FIG. 1 is a block diagram showing an optoelectric fluorescent detecting apparatus according to a first preferred embodiment of the present invention;

FIG. 2 is an exaggerated side sectional view showing a monetary card having a fluorescent marking to be detected;

FIG. 3 is a diagram similar to FIG. 1, showing a second preferred embodiment of the present invention; and

FIG. 4 is a diagram similar to FIG. 1, showing a third preferred embodiment of the present invention.

DETAILED DESCRIPTION OF THE EMBODIMENTS

In describing various preferred embodiments of the present invention, reference will be made to the detection of a fluorescent marking in the form of a bar code formed on a monetary card such as, for example, a cash card. It is, however, to be noted that the present invention is equally applicable to the detection of the fluorescent marking in any form formed on any article of manufacture.

Referring first to FIG. 2, the monetary card is generally identified by 29. This monetary card 29 includes a base 30 in the form of a generally oblong white-color film of polyester, an overcoat 31 of any desired design formed by printing on an upper surface of the base 30 and having a controlled light reflectivity, and an undercoat 32 formed on an undersurface of the base 30 on one side of the base 32 opposite to the overcoat 31. In the illustrated embodiment, the undercoat 32 is a rewritable magnetic layer either formed by painting a magnetic paint on the undersurface of the base 30, or bonding any known magnetic recording tape. The overcoat 31 has an outer surface printed with a fluorescent marking 10 containing at least one fluorescent substance.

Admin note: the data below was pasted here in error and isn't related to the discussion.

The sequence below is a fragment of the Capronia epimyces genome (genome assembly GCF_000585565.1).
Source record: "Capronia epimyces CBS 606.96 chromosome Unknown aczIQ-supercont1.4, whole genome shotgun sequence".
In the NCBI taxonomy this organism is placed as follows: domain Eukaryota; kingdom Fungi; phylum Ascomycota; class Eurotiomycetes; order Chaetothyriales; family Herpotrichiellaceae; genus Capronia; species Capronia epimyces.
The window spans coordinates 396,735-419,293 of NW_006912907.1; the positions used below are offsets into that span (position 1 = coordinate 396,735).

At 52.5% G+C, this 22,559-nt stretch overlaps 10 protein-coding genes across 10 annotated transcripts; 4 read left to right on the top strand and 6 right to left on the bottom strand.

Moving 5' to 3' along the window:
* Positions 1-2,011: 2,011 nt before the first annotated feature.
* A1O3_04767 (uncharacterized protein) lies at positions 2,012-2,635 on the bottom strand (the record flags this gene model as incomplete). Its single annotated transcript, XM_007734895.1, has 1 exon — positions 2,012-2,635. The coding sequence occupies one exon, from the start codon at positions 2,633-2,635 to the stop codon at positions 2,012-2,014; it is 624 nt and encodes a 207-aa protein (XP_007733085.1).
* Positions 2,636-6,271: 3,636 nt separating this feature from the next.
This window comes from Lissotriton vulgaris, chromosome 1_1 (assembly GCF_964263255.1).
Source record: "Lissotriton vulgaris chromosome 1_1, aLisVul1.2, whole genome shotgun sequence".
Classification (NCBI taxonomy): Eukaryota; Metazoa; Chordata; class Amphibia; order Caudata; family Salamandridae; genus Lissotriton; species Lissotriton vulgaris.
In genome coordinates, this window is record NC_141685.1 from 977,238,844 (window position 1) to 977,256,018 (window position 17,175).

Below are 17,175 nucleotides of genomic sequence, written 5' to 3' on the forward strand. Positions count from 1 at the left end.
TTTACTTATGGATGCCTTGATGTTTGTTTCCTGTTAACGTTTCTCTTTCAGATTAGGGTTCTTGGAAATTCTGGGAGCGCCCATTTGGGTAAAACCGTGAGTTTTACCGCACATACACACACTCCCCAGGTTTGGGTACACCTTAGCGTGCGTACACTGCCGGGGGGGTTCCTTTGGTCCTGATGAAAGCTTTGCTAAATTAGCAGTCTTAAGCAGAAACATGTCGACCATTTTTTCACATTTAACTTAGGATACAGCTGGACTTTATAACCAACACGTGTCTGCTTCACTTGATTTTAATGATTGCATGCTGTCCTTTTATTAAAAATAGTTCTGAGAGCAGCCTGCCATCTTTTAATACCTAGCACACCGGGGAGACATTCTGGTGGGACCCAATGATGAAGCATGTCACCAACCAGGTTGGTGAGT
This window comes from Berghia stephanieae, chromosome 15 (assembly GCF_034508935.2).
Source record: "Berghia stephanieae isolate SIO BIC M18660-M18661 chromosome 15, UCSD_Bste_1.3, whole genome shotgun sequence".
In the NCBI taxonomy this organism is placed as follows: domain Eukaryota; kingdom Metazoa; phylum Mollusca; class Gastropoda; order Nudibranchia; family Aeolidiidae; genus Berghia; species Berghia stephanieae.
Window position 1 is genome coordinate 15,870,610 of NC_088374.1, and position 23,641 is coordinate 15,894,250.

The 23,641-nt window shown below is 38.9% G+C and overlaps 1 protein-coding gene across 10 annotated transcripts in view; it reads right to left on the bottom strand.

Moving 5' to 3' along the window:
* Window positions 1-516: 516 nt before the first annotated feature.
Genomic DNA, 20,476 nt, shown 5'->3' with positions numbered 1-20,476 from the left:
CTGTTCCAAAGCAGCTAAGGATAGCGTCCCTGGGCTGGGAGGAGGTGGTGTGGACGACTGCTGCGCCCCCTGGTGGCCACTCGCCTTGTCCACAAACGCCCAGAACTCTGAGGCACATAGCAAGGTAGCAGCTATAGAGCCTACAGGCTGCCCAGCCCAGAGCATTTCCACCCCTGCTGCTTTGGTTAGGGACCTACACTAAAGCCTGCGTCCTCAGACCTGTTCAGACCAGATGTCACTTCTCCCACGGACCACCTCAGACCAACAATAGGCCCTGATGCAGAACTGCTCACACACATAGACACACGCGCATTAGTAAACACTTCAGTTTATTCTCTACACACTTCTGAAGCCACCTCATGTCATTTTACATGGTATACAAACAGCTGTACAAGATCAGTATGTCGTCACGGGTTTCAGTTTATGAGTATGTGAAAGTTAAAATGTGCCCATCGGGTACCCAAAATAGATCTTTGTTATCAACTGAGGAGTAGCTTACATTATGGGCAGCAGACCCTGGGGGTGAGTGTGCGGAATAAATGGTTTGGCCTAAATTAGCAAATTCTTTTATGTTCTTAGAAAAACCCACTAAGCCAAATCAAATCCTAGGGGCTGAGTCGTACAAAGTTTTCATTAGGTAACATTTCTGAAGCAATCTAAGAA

In the illustrated instance, the marking 10 on the overcoat 31 is comprised of a plurality of fluorescent layers 33 formed by applying a fluorescent paint in a pattern similar to a bar code. Thus, the marking 10 may be regarded as an invisible fluorescent bar code which, when irradiated by an exciting light 12, which may be infrared rays of light, emits a fluorescent signal 18 of a wavelength different from the center wavelength of the exciting light 12. With the fluorescent paint layers 33 of the marking 10 lying perpendicular to the longitudinal axis of the monetary card 29, the marking 10 bears security information including, for example, issuer's identification, bearer's identification and a code number.

The fluorescent paint layers 33 forming the marking 10 are of a composition containing one or a mixture of rare earth elements such as, for example, Nd (neodymium), Yb (ytterbium), Eu (europium), Tm (thulium), Pr (praseodymium) and Dy (dysprosium), as a fluorescent emission center which is mixed in a matrix of, for example, phosphate, molybdate and tungstate. However, in the practice of the present invention, the fluorescent paint layers 33 forming the marking 10 may be of any composition provided that when irradiated by the exciting light of an arbitrarily chosen wavelength, the fluorescent paint layers 33 emit a persistent fluorescent signal.

In the illustrated instance, the fluorescent marking 10 is formed by applying a fluorescent paint containing a fluorescent component such as, for example, Li(Nd0.9 Yb0.1)P4 O12 so that, when it is irradiated by the exciting light 12 of about 800 nm in wavelength, the fluorescent paint layers 33 emit the fluorescent signal 18 having a peak wavelength of about 1,000 nm.